-19 yr old caucasion female - getting septum straightened, tip refined, hump shaved down -open nosed rhinoplasty Basically just trying to get an accurate idea of how I will look because I have an important meeting 6 days after surgery that cant be moved.
Can I go in Public 6 days Post Open Rhinoplasty?
Doctor Answers (9)
Looking presentable 6 days after rhinoplasty
An important meeting 6 days after any facial surgical procedure is fairly soon. There is a good chance that brusing and swelling can still be present and noticeable that soon after your procedure. If you are getting your nasal bones fractured you have the added chance of getting brusied lower eyelids. I would space a little more time between your procedure and an important event.
All the best,
Dr Remus Repta
Healing from Rhinoplasty
I wouldn't plan on being at that important meeting 6 days after surgery. Your surgeon should go through this with you. If you are having a hump removed, you are having your nasal bones cut, and that means a splint. The custom is to leave a splint on for one week. Typically, on the seventh day when I remove the splint, my patients have slight bruising in the lower eyelid area. This may cover with make-up or it may not. If you are having an "open" approach you will also have sutures that are clearly visible on the under side of your nose. I typically remove these at 7 days as well. Perhaps your surgeon will remove these things a day early, but I wouldn't plan on looking your best just yet.
Socializing after rhinoplasty
I would not recommend socializing for at least a week after rhinoplasty. Stitches, splints in and outside nose are not removed until 1 week. Bruising, swelling and pain are usually present. I tell my patients their nose will look better than preop at 2 weeks after surgery, and they usually don't want to socialize until after stiches and splints are removed at the earliest. On the other hand, I have seen a patient 3 days after open rhinoplasty out in a busy restaurant who just didn't seem to care!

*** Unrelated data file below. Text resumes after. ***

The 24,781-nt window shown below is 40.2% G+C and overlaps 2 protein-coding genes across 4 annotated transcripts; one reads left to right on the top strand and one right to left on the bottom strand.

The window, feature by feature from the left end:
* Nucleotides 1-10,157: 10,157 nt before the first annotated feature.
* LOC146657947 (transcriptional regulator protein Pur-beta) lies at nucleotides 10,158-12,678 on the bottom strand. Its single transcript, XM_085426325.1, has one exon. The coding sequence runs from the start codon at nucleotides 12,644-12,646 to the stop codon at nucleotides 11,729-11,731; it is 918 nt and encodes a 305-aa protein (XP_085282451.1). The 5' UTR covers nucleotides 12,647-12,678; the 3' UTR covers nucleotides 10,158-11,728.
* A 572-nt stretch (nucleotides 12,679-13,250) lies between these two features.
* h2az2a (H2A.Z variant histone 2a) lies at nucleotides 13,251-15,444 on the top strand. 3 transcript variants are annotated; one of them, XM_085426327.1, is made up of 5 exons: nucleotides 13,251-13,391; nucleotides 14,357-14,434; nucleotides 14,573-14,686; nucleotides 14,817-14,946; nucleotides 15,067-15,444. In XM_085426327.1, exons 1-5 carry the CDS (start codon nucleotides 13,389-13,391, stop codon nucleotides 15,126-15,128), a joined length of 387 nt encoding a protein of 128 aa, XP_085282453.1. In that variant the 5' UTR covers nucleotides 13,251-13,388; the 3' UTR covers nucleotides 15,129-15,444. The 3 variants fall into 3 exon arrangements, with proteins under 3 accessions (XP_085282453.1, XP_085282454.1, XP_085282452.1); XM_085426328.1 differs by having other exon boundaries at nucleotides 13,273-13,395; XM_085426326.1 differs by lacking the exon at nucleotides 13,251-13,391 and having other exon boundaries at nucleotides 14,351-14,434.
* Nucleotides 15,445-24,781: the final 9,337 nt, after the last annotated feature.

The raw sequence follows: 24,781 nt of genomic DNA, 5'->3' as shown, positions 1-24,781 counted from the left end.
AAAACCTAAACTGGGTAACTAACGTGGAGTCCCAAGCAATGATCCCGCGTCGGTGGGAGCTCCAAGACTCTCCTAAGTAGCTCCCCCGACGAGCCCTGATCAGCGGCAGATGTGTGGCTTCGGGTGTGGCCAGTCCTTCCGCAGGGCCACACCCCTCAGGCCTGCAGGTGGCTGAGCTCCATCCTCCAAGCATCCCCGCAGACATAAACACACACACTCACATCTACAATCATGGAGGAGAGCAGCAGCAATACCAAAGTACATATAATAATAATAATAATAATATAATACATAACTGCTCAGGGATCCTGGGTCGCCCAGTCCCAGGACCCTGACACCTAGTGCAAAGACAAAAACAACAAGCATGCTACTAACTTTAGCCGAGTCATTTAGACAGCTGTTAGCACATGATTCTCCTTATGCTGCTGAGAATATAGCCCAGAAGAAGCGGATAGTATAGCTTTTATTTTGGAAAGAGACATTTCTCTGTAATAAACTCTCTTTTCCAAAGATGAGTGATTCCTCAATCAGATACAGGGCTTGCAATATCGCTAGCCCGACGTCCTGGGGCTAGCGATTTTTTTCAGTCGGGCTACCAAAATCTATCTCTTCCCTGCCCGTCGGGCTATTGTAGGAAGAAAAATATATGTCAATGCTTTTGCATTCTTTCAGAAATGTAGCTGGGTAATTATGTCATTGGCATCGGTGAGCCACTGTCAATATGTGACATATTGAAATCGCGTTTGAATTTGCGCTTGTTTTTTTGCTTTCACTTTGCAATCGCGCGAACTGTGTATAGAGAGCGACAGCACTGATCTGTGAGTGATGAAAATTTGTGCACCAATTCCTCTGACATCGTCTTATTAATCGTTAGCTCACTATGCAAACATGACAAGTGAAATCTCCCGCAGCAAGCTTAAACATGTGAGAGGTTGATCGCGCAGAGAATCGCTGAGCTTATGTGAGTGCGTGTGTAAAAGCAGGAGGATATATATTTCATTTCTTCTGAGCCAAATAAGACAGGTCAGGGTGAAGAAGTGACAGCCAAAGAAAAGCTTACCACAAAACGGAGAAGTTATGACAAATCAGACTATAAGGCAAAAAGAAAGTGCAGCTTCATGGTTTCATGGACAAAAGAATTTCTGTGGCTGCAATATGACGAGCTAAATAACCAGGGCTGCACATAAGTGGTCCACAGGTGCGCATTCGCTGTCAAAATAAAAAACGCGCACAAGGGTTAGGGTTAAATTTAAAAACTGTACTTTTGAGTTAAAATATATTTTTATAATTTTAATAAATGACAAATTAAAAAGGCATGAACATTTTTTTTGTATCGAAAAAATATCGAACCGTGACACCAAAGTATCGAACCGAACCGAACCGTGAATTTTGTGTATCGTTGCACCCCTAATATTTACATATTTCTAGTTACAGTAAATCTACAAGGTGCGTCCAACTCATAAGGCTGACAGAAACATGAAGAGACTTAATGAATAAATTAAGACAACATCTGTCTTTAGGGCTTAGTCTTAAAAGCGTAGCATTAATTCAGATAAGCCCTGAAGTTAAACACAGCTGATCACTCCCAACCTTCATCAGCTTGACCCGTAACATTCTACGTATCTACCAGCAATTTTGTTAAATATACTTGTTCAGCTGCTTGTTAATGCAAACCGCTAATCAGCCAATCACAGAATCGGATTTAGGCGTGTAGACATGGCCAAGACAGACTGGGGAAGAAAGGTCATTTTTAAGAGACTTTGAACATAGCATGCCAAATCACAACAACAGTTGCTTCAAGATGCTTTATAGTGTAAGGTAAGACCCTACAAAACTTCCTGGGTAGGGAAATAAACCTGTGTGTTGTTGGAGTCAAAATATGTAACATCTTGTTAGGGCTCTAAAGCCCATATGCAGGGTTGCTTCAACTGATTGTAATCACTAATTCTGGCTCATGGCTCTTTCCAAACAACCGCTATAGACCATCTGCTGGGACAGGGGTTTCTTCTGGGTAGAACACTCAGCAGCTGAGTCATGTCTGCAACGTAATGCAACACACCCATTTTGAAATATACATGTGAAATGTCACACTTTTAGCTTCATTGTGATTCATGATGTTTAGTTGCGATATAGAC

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Post op appearance.
You need to really think about your meeting another week if appearance is key. You may still have your splint on, but if not will likely still have some bruising and certainly will have tip swelling.. At two weks your bruisng will likely be gone and although there will still be swelling you won't feel self conscious about it.
Public viewing post Rhinoplasty
At six days ,after the surgery you described, you will still be very swollen. Your surgeon may still have a splint across your nose. The majority of bruising will probably be resolved by then, but not the swelling. The best person to ask this question is your surgeon. Good luck.
Going Public 6 Days after Open Rhinoplasty
You can go public 6 days after your open rhinoplasty, but you will not be able to camouflage all of the swelling and bruising. Your only choices will be to change the date of your surgery or your meeting, or think up a great story.
Can I go in public 6 days after an Open Rhinoplasty?
I have performed Rhinoplasty for over 20 years and IMHO, No you'll most likely not look appropriate for an important in person meeting 6 days after an Open Rhinoplasty with tip work and dorsal hump removal that most often requires breaking the bones. I would keep the nasal cast on for 1 week after any Rhinoplasty which means you'd be taped with a cast at 6 days for your meeting. After cast removal, the nose will be swollen and you may have bruising under and around the eyes. I'd suggest more like a month or two as a reasonable time frame, not 6 days.
Going out in public 6 days after rhinoplasty
After 6 days you'll likely still have your external cast/tape on your nose. Even if the cast is removed a little earlier you should expect to have some swelling and bruising of your nose in addition to a healing small incision on your columella.
You certainly are physically able to go out in public after 6 days, but whether you'd want to go to an important meeting at that point is another matter.
These answers are for educational purposes and should not be relied upon as a substitute for medical advice you may receive from your physician. If you have a medical emergency, please call 911. These answers do not constitute or initiate a patient/doctor relationship.